As part of the other research strand, Gianmarco Pisanelli, AMRC technical lead for novel robotics, has developed robotic coil winding as a more flexible alternative to conventional winding machines, using the large working volume and dexterity of the robots to accommodate a wide variety of coils. 

He said: “The research demonstrates the precision winding of coils to maximise the fill factor, i.e. the number of copper wires placed within the slot, and has quantified the influence of friction in the needle and wire tension pulling the robot from its planned trajectory. 

“The ongoing research focuses on compensating for these effects to minimise fluctuations in wire tension which could influence the quality of the resulting coil.” 

Last year, Pisanelli presented his work to an audience of industrial leaders in the field of coil winding and machine manufacture at the Coil Winding, Insulation, Electrical Machine Exposition (CWIEME) in Berlin, one of the largest industrial events in the world. 

FEMM Hub director Prof Geraint Jewell said: "I'm delighted that the quality of research and the impact that our work under FEMM Hub is having has been commended by the mid-term review panel. We have many strands of research on electrical machine manufacture on-going across the consortium with real momentum, and the innovative work on next generation laser cutting coil winding being undertaken at the AMRC is one of the highlights."

In 2019, the AMRC received a £1.7m grant from the Engineering and Physical Sciences Research Council (EPSRC) for research to establish credible manufacturing solutions for the production and assembly of electric motors. The AMRC is hosting the majority of FEMM Hub’s capital investment at Factory 2050, part of which has seen two winding robots and a remote laser cutting facility established. Apart from the £1.7m funding, the Hub also kick-started a portfolio of electrification projects , worth £2m.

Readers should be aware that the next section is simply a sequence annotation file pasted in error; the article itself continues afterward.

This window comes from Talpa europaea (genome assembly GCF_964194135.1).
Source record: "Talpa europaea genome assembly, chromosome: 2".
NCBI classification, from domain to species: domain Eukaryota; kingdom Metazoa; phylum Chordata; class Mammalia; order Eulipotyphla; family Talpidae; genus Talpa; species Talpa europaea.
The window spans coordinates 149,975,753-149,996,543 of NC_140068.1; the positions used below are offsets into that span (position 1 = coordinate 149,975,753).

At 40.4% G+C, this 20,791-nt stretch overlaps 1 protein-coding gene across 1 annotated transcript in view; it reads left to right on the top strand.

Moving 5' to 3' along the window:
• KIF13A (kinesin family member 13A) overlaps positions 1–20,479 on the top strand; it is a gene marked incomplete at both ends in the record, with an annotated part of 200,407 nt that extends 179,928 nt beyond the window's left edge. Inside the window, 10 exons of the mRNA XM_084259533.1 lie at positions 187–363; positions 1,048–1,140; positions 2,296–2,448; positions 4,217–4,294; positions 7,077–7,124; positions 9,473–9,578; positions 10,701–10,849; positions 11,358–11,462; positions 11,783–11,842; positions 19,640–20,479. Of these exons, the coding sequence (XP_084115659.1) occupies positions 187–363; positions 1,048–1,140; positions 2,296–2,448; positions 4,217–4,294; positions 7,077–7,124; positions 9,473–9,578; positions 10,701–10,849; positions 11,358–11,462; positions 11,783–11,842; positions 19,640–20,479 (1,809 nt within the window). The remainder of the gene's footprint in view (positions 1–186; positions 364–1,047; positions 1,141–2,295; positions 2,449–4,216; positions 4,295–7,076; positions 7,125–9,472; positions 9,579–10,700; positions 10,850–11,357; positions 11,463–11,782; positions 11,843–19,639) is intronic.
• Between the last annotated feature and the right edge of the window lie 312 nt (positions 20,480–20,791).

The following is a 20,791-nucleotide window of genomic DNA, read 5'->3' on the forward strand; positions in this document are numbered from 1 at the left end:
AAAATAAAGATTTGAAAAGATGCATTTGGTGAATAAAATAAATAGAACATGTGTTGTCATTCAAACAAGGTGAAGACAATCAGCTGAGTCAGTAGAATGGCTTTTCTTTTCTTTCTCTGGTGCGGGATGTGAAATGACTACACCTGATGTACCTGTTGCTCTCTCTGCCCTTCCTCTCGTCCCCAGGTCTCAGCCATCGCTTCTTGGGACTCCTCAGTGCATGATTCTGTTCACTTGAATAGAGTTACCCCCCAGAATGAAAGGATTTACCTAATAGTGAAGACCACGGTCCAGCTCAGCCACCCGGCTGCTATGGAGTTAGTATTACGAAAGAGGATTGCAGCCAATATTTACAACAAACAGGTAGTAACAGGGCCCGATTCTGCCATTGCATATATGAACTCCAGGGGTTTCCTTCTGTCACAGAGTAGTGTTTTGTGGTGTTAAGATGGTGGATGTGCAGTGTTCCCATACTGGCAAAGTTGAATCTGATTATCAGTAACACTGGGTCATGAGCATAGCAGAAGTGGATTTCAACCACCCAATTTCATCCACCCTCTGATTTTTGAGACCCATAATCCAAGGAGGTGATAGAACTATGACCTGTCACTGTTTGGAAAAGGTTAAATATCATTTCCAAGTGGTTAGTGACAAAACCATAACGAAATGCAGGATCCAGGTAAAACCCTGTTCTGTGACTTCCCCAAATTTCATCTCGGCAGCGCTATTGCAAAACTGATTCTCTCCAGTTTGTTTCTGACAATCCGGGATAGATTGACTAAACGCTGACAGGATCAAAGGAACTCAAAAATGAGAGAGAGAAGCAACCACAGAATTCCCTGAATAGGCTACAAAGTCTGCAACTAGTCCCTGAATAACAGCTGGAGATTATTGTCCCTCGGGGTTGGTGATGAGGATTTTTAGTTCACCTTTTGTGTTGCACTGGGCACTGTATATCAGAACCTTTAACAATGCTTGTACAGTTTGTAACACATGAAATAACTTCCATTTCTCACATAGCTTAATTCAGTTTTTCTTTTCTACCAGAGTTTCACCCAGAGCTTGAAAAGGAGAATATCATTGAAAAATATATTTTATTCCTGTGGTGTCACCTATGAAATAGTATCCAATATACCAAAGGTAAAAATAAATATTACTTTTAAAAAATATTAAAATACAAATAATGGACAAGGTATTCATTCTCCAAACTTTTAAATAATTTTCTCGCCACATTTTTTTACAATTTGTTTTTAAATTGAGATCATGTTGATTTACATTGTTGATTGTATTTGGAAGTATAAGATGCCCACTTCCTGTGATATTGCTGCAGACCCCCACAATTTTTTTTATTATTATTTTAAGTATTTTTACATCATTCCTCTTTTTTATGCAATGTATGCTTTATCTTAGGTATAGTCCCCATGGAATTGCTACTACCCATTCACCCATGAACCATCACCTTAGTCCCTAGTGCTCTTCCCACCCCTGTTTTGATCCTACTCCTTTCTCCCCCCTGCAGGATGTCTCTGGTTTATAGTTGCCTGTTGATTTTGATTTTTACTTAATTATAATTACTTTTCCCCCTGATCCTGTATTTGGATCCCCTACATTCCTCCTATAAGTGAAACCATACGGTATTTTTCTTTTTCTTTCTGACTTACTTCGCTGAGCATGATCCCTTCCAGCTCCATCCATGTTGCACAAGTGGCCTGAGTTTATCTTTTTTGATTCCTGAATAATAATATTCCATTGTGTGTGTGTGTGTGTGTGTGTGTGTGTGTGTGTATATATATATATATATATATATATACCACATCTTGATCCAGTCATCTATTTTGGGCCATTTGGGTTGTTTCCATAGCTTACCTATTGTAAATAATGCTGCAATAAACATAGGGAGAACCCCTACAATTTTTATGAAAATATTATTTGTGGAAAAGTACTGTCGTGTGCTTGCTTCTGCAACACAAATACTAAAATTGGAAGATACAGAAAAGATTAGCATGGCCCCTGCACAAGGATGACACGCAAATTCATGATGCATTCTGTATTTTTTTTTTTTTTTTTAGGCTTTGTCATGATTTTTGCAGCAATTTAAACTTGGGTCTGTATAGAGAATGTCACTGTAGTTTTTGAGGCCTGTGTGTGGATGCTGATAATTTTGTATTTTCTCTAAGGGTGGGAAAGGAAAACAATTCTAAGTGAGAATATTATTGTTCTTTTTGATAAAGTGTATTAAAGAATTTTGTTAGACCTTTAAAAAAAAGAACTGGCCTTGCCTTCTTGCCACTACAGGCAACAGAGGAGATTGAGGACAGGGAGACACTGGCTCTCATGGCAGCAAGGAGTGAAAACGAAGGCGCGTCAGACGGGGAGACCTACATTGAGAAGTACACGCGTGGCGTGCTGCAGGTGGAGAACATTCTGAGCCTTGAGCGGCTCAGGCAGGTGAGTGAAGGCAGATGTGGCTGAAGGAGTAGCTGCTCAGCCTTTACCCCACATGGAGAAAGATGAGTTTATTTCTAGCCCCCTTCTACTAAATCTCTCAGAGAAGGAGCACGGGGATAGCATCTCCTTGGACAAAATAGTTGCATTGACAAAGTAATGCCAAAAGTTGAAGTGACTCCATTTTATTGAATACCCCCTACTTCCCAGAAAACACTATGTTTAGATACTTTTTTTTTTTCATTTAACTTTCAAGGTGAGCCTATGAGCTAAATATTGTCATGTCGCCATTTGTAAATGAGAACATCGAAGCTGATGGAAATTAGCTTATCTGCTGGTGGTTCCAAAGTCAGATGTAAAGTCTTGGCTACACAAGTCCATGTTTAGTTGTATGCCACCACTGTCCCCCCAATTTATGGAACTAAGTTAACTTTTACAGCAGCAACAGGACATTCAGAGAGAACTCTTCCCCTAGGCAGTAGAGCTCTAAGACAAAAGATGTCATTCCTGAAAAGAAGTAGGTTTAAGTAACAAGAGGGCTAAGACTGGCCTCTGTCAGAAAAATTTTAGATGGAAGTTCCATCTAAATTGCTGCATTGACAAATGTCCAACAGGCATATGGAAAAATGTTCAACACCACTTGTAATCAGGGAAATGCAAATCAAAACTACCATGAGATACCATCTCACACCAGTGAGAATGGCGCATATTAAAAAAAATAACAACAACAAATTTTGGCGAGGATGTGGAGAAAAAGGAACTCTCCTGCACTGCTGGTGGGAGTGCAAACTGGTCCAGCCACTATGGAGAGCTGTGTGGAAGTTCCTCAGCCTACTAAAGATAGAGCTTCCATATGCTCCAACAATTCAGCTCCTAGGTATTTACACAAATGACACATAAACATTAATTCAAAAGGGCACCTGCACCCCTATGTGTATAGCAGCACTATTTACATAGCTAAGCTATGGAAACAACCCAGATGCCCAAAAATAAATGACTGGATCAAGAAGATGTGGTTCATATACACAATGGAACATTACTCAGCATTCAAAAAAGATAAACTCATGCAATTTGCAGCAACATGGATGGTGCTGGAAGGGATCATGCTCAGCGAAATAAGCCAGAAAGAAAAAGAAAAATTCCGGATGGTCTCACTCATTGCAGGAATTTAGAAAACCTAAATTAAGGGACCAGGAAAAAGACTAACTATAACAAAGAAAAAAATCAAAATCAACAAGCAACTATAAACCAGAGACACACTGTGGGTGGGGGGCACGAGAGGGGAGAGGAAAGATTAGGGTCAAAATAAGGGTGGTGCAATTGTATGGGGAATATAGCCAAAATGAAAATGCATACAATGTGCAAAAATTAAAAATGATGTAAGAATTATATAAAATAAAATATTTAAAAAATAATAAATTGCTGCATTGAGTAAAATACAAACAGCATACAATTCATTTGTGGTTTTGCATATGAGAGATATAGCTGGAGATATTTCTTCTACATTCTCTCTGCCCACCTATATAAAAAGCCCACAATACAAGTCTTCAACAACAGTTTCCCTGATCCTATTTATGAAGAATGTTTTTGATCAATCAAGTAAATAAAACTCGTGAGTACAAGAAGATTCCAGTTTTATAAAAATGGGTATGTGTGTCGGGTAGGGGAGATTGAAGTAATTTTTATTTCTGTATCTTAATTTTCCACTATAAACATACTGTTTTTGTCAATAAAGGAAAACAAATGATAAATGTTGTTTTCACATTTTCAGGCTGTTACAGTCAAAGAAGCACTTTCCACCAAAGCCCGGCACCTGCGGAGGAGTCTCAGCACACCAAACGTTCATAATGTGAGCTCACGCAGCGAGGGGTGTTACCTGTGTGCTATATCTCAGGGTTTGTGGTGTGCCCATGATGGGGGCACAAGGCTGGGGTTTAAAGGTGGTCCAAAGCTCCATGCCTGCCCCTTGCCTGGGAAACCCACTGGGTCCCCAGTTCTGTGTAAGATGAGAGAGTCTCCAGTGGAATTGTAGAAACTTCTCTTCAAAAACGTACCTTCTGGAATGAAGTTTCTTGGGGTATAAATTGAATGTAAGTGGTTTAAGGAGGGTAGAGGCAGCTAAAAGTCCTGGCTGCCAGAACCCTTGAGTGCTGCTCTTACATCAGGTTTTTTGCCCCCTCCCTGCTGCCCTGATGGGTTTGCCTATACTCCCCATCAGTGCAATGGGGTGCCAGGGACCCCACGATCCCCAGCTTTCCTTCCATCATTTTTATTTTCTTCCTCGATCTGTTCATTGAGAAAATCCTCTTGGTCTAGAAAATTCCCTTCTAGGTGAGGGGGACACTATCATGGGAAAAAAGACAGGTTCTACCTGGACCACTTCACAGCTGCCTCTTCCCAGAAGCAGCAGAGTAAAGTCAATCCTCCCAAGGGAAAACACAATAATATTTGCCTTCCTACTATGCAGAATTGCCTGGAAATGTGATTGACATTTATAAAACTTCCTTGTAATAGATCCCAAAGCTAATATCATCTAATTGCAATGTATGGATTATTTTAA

About FEMM Hub:

FEMM Hub is a £28m, seven-year programme, which began in 2019 and is core-funded by the Engineering and Physical Sciences Research Council (EPSRC) with supporting contributions from a range of industry partners. 

The programme focuses on research that addresses key manufacturing challenges in the production of electrical machines, motors and generators for high value sectors, such as aerospace, renewable energy and automotive.

The hub is a consortium of five research groups from three institutions: the University of Sheffield’s AMRC and the Electrical Machines and Drives (EMD) group from the Department of Electronic and Electrical Engineering; and the Department of Automatic Control and Systems Engineering (ACSE); the Electrical Power group at Newcastle University; and the University of Strathclyde’s Advanced Forming Research Centre (AFRC), part of the National Manufacturing Institute Scotland.